Clear talent strategy linked to better business outcomes

Organisations with a clear talent strategy are more likely to perform well on business outcomes, including innovation, efficiency and business agility, according to recent Bersin by Deloitte research.

Developing a talent strategy – defined as interlocking decisions related to talent that enable an organisation to most effectively execute its business strategy – remains a challenge for many organisations.

Based on a survey of 454 global 2000 organisations, the research found that just 12 percent of organisations have a clear talent strategy, with advanced and integrated talent processes in place.

However, organisations that create a clear structure for setting talent strategy and engage leaders in the process are best positioned to develop a clear and business-aligned talent strategy.

“Those organisations with a talent strategy are more than four times as likely to be in the top quartile of business outcomes”

Of those organisations that rate themselves at the highest level of effectiveness on business outcomes, at least half have an established talent strategy with some or many advanced processes in place, said Stacia Sherman Garr, vice president of talent and HR research for Bersin by Deloitte.

“Moreover, those organisations with a talent strategy are more than four times as likely to be in the top quartile of business outcomes,” she said.

“These business outcomes include innovation, improving processes to maximize business efficiency, and anticipating and responding to business changes efficiently and effectively.”

Garr further noted that there are additional reasons that a talent strategy matters.

“First, broadly speaking, organisations lack the staying power they once had and they need a way to fight back,” she said.

“Consider this: The average lifespan of a company listed in the S&P index has declined to just 15 years from 67 years in the 1920s.”

Garr said that there are likely many factors contributing to this decline in organisational longevity, but one that cannot be discounted is that innovations are driving disruptions in markets and business models at a historically high rate.

“To compete,” Garr said, “many organisations will need to broaden their focus to more effectively leveraging people – not just capital structures and investments – to drive competitive advantage.  Organisations should have a talent strategy to determine how best to do this.”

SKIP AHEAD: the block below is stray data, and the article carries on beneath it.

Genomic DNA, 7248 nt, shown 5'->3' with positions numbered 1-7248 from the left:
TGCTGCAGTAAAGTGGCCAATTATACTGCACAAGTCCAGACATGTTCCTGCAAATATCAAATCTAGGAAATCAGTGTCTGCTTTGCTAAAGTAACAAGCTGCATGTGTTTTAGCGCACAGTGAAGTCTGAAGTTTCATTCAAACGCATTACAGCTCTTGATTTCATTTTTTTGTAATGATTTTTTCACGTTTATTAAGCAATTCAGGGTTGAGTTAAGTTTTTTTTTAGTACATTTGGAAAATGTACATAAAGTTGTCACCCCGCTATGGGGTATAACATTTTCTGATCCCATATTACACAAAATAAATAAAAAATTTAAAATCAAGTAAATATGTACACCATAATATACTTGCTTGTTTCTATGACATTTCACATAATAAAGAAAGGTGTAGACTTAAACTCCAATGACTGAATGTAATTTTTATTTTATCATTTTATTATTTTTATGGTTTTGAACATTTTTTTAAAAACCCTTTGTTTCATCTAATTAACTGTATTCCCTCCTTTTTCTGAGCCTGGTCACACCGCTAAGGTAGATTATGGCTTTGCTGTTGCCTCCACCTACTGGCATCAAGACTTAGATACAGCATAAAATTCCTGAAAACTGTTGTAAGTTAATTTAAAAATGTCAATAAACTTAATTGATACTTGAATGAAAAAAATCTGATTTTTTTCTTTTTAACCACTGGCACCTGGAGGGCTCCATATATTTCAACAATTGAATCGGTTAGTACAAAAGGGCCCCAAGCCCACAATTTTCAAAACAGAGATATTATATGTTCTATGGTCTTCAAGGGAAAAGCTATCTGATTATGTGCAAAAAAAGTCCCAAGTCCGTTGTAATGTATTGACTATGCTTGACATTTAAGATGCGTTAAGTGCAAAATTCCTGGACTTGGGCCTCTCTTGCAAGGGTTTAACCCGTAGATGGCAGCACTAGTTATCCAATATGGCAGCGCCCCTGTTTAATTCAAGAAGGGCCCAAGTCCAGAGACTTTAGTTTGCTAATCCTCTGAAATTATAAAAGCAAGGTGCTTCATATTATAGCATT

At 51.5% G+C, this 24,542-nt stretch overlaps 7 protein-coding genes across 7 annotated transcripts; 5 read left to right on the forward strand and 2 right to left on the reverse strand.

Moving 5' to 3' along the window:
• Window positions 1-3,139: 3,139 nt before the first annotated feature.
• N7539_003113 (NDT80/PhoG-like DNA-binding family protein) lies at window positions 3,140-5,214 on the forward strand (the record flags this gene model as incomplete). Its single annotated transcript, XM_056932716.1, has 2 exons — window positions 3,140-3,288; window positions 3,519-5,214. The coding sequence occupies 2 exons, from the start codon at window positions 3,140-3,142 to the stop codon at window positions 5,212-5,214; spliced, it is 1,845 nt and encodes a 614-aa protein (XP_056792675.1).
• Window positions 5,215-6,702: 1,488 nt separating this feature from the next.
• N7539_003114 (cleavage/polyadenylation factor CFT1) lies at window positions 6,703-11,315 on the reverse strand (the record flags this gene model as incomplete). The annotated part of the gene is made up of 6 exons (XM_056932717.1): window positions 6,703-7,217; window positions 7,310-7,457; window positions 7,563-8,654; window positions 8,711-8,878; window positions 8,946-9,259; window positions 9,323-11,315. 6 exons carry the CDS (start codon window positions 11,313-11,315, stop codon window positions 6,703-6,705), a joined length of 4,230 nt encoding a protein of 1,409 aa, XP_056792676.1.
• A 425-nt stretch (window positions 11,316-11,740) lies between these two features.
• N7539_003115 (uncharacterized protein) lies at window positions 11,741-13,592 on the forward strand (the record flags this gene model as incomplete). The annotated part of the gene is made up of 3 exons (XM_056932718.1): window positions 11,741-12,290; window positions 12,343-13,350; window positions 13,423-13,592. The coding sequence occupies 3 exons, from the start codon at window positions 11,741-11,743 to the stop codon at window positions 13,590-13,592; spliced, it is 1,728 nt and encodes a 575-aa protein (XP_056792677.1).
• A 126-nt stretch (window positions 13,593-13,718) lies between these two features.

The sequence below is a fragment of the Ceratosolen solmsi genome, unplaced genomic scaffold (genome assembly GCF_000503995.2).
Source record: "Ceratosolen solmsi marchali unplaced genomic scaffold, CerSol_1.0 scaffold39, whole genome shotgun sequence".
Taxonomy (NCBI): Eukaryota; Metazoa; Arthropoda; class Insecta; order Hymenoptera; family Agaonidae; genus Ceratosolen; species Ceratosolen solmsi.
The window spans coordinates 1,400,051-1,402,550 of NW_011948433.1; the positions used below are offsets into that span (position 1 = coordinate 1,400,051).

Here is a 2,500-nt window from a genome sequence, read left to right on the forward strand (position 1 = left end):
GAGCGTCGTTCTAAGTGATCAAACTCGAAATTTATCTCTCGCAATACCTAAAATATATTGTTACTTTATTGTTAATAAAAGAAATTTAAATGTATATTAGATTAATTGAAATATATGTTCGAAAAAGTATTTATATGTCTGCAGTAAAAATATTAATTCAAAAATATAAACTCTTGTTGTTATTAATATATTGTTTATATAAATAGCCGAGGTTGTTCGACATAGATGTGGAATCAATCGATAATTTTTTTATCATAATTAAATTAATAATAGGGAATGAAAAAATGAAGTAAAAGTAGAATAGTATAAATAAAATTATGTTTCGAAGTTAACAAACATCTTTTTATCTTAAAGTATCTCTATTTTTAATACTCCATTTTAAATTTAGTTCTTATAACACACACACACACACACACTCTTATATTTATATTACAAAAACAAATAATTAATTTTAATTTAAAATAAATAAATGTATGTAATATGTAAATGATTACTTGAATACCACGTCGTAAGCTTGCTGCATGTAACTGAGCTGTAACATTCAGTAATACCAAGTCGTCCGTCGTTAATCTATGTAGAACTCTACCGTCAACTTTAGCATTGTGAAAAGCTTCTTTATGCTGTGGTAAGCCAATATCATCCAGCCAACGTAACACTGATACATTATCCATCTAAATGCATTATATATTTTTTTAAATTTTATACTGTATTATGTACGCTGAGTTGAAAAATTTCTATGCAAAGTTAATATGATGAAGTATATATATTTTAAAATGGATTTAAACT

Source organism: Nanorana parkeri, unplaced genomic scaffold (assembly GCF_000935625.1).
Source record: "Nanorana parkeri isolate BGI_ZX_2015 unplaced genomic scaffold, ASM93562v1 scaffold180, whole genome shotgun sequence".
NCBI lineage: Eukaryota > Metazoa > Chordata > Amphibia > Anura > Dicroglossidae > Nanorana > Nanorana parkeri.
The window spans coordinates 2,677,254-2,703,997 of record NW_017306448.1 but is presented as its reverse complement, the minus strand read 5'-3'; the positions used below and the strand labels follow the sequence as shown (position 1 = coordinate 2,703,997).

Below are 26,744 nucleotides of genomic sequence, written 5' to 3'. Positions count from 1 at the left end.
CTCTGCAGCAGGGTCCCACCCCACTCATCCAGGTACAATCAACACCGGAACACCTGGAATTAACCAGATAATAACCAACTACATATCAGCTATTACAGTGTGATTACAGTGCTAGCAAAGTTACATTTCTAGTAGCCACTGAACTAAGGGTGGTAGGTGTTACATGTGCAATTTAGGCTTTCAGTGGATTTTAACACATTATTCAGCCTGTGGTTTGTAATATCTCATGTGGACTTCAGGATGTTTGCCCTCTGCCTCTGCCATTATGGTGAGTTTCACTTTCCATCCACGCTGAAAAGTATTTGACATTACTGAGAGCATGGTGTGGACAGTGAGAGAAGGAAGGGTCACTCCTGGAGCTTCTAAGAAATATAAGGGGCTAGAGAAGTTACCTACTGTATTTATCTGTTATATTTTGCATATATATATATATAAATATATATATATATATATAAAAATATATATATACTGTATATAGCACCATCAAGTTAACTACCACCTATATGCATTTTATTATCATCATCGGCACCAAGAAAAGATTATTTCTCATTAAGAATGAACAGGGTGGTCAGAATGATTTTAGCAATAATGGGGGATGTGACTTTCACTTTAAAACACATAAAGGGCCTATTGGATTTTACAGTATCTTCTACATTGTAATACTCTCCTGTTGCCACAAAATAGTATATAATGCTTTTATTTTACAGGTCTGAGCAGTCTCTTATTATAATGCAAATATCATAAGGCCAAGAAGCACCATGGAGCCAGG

“Organisations lack the staying power they once had and they need a way to fight back”

4 steps to developing an effective talent strategy
Step 1: business strategy and challenge identification. In the first step, the leaders responsible for creating the talent strategy should conduct a substantial review of the organisation’s current business strategy and goals, the plans to achieve those, and any anticipated challenges. As appropriate, these leaders should also review strategic business unit specific documents.

Step 2: talent need and strategy identification. After developing a holistic understanding of the business strategy, plan, and challenges, the next step is to understand the talent needs necessary to address those elements. This often begins with identifying the necessary talent outcomes to drive achievement of business goals.

This is then followed by the identification of roles critical to enable execution and a deeper analysis of the current situation of those roles. By the end of this step, leaders need clarity as to which talent segments are most critical to the business achieving its goals, and should have a strategy for how to attract, develop, engage, and retain these individuals.

This is the core of the talent strategy. Then these leaders create the strategic talent plan, which outlines how the organisation can achieve that strategy.

Step 3: talent activity design. With the talent strategy in mind, the organisation’s leaders should then adjust critical talent management activities to effectively align with the new approach. This typically involves aligning both the strategy for each individual activity (e.g., performance management or learning), with supporting the processes, activities, and expected behaviours.

Step 4: systems and process design. Finally, leaders are responsible for redesigning the technology systems and processes to align with the design of the new talent activities. In reality, steps 3 and 4 may occur in parallel in some organisations.

Remember – the technology’s capabilities should not drive the decisions regarding talent management activity processes. In short, the technology tail should not wag the talent activity dog.

Source: Bersin by Deloitte’s WhatWorks Brief, Building Competitive Advantage With Talent. Image source: iStock